This week’s “Race to Witch Mountain,” starring Dwayne Johnson and Carla Gugino, is the latest remake– ahem, modern reimagining from Walt Disney Studios. Though the Mouse House’s animated classics remain sacrosanct (if the jumping-off point of direct-to-DVD sequels), the live-action library has been pillaged for endless redos intended for theaters or the Disney Channel, which is where a previous remake of “Escape to Witch Mountain” starring Robert Vaughn and Brad Dourif premiered in 1995. Nothing is safe from the remake button over at Disney, so here are four more properties we fully expect to receive the same treatment in the near future, and proposals on how best to bring the projects into the 21st century. The only reason the immortally cheesy “Tron” didn’t make the list is because they’re already shooting a sequel.
“The Black Hole” (1979)
Directed by Gary Nelson
One of the least kid-friendly casts in Disney history (including hep cats Robert Forster, Anthony Perkins, Ernest Borgnine, and the voices of Slim Pickens and Roddy McDowell) play the crew of a spaceship that discovers a mad scientist perched on the precipice of a massive black hole in this unusually idea-centric science-fiction affair. Oh, sure, there are a few obligatory laser gun battles, and some fight sequences between robots held aloft by noticeable strings. But the vast, bloated — some might call it “Borgninian” – midsection of the film is devoted entirely to middle-aged white people dressed like Russian diplomats sitting in a Victorian-style sitting room (on a spaceship?) debating the ethics and etiquette of space exploration instead of actually exploring anything. And what’s with crazy Dr. Zhivago’s evil scheme?
He spends 20 years designing a ship that can resist the black hole’s gravity in order to… stop resisting the black hole’s gravity? Disney would probably love to take a mulligan on this whole project: save all the salable elements — how can you go wrong with laser guns and angry robots? — and inject some much-needed youth and excitement into the film. Certainly the availability of CGI would give the whole affair a much more appealing look: the ensemble of robots, for instance, would no longer have to look like a bunch of extras doing the robot dance while dressed like fencing instructors on their way to a funeral. The remake could maintain the original’s epic feel (there’s even an overture of composer John Barry’s original score) while actually including people doing, y’know, stuff.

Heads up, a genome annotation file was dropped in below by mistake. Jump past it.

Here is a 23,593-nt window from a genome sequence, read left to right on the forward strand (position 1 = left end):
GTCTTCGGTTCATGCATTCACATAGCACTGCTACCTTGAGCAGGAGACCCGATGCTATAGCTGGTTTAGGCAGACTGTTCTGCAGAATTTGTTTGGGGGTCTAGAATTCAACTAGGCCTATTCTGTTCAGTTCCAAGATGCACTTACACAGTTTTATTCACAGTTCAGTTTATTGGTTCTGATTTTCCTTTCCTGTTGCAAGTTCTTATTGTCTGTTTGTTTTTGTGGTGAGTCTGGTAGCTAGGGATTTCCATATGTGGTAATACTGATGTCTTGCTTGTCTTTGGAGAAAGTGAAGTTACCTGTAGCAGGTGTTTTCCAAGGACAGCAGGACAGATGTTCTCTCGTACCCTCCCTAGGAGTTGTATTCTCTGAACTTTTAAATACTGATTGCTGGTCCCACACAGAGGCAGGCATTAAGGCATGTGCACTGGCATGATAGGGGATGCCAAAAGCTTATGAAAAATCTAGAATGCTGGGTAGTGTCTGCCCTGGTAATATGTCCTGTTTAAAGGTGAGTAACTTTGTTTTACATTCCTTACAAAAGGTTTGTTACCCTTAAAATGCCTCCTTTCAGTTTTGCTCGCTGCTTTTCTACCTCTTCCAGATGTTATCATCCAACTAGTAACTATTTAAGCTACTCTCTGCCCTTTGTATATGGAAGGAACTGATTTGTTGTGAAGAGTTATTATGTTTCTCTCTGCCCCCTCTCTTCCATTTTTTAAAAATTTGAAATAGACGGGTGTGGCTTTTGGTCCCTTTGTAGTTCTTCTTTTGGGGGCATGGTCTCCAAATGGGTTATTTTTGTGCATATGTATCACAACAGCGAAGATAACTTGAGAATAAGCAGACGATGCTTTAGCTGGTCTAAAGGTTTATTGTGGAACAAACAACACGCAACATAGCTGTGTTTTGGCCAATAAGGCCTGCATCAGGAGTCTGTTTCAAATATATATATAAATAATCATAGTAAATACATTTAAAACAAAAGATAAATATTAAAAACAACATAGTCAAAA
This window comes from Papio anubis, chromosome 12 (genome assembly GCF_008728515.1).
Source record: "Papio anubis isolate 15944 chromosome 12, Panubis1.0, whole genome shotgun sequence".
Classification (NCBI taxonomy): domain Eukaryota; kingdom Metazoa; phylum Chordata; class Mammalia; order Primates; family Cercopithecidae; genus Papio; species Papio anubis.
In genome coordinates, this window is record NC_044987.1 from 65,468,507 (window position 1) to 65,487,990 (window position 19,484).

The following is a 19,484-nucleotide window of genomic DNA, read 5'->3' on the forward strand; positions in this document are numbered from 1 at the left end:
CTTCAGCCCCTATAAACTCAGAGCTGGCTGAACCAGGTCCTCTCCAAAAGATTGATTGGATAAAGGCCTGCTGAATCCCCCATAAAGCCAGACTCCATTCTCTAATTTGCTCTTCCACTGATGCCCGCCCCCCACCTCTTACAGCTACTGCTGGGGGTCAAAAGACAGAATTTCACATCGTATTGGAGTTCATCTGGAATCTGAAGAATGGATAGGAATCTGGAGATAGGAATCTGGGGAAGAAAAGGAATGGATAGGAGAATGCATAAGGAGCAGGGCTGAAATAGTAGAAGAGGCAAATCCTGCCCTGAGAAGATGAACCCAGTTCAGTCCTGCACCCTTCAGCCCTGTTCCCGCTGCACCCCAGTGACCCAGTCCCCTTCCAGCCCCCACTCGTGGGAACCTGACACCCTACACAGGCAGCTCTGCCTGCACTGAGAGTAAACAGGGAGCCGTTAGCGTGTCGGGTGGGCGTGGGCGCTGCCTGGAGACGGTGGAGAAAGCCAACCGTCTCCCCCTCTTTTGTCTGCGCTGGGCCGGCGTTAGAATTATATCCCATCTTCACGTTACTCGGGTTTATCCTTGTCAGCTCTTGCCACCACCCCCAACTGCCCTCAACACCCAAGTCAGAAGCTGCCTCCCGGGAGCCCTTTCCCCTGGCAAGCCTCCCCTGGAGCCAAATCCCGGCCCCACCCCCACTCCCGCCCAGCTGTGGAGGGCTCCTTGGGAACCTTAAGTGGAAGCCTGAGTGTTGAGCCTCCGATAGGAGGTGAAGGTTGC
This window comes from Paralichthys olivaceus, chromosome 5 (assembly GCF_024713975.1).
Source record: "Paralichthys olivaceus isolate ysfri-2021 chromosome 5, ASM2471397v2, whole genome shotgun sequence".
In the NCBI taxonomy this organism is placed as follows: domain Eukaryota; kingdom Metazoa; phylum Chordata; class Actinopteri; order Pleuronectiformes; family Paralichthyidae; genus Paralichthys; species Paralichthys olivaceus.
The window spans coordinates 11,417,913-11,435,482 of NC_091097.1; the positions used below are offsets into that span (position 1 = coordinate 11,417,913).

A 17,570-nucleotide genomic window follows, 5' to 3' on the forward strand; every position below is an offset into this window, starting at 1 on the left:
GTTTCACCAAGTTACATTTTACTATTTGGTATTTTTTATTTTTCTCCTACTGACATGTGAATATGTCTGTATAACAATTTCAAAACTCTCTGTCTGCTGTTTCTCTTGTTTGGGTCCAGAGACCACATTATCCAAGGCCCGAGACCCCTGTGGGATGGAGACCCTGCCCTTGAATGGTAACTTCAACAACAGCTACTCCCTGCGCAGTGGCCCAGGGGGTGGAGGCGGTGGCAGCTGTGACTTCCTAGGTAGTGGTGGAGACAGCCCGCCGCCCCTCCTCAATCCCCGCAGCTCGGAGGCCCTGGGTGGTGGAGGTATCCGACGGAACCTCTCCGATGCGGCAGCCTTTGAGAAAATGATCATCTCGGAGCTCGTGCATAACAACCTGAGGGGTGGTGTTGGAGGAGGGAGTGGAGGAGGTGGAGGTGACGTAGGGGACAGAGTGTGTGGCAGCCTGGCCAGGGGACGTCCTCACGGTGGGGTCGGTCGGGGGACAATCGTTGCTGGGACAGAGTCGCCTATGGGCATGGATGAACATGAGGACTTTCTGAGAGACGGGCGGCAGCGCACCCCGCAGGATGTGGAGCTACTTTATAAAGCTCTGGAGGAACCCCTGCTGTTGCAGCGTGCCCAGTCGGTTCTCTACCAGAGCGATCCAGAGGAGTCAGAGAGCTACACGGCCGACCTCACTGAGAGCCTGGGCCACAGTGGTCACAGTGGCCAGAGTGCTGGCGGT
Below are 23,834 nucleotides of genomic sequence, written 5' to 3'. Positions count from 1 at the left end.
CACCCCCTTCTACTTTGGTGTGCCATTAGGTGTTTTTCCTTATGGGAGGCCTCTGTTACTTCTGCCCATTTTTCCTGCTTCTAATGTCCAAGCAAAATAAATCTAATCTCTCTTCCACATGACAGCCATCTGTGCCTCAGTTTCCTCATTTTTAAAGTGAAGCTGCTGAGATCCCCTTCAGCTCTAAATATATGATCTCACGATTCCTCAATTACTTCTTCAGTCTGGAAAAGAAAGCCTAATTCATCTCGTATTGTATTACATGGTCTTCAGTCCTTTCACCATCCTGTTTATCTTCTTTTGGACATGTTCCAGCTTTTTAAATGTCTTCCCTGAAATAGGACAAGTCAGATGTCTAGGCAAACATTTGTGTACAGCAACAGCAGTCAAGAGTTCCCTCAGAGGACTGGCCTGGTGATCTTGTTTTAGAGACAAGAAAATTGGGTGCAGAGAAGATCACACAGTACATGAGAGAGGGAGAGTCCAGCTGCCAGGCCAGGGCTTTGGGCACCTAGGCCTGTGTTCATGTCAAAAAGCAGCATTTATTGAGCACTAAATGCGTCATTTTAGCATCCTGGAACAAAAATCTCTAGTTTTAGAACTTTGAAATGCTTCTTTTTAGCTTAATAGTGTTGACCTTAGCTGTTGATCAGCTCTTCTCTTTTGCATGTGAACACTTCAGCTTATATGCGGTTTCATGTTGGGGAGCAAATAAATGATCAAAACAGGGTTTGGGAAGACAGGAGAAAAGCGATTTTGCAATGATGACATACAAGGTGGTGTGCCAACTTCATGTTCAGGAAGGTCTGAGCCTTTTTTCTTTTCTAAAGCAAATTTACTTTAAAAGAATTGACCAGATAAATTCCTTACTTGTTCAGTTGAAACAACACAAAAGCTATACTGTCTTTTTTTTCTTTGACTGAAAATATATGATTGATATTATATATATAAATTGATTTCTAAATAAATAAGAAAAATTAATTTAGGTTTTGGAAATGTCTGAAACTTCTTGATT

“Flight of the Navigator” (1986)
Directed by Randal Kleiser
Disney’s always looking for more projects for their beloved Jonas Brothers, and this material is tailor-made for them. In the original, 12-year-old David (Joey Cramer) falls into a ravine while chasing his annoying little brother Jeff (Albie Whitaker) through the woods and awakens a short time later to find the entire world has believed him to be dead for eight years. Now, Jeff is 16 (and played by Matt Adler) and ready to pay back all those wedgies. Our updated “Flight of the Navigator” casts middle Jonas Joe as David, and Nick and Kevin as the younger and older Jeff respectively. Appealing to the tweenyboppers’ enormous fan base of young girls will help the boy-centric material gain footholds in the female audience. Plus, the original, though a nostalgic favorite for children of the ’80s, has at least one noticeable flaw worth correcting. After David awakens in 1986, NASA brings him in to help explain the mystery surrounding a downed UFO. Later, he takes the ship for a spin around the earth while conversing with its artificial intelligence, Max. But after the ship downloads some information from David’s brain, it suddenly begins talking – and, even worse, laughing – like Pee-wee Herman. It’s nothing against Paul Reubens; Pee-wee just didn’t belong in this otherwise mysterious and atmospheric fantasy adventure. If we’ve absolutely got to have a crazy Max voice to appease the nostalgic fanboys, we’ll get a less manic comedian: Seth Rogen was the right age to enjoy the original “Flight of the Navigator,” maybe he’d be interested.